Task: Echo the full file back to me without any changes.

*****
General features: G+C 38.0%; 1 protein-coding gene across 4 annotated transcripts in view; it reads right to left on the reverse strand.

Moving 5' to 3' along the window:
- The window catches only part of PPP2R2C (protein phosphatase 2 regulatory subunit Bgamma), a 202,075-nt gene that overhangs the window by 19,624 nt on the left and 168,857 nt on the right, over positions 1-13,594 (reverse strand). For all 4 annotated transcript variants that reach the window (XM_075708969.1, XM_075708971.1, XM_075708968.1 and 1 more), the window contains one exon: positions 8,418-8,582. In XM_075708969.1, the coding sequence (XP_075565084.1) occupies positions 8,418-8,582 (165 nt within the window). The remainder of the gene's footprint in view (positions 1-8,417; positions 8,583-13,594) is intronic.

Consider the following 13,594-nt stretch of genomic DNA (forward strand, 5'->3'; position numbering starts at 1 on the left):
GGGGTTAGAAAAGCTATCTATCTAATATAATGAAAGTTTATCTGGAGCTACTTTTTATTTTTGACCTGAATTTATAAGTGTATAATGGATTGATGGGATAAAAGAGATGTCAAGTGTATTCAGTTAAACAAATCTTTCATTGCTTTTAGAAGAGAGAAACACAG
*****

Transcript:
General features: G+C 38.0%; 1 protein-coding gene across 4 annotated transcripts in view; it reads right to left on the reverse strand.

Moving 5' to 3' along the window:
- The window catches only part of PPP2R2C (protein phosphatase 2 regulatory subunit Bgamma), a 202,075-nt gene that overhangs the window by 19,624 nt on the left and 168,857 nt on the right, over positions 1-13,594 (reverse strand). For all 4 annotated transcript variants that reach the window (XM_075708969.1, XM_075708971.1, XM_075708968.1 and 1 more), the window contains one exon: positions 8,418-8,582. In XM_075708969.1, the coding sequence (XP_075565084.1) occupies positions 8,418-8,582 (165 nt within the window). The remainder of the gene's footprint in view (positions 1-8,417; positions 8,583-13,594) is intronic.

Consider the following 13,594-nt stretch of genomic DNA (forward strand, 5'->3'; position numbering starts at 1 on the left):
GGGGTTAGAAAAGCTATCTATCTAATATAATGAAAGTTTATCTGGAGCTACTTTTTATTTTTGACCTGAATTTATAAGTGTATAATGGATTGATGGGATAAAAGAGATGTCAAGTGTATTCAGTTAAACAAATCTTTCATTGCTTTTAGAAGAGAGAAACACAG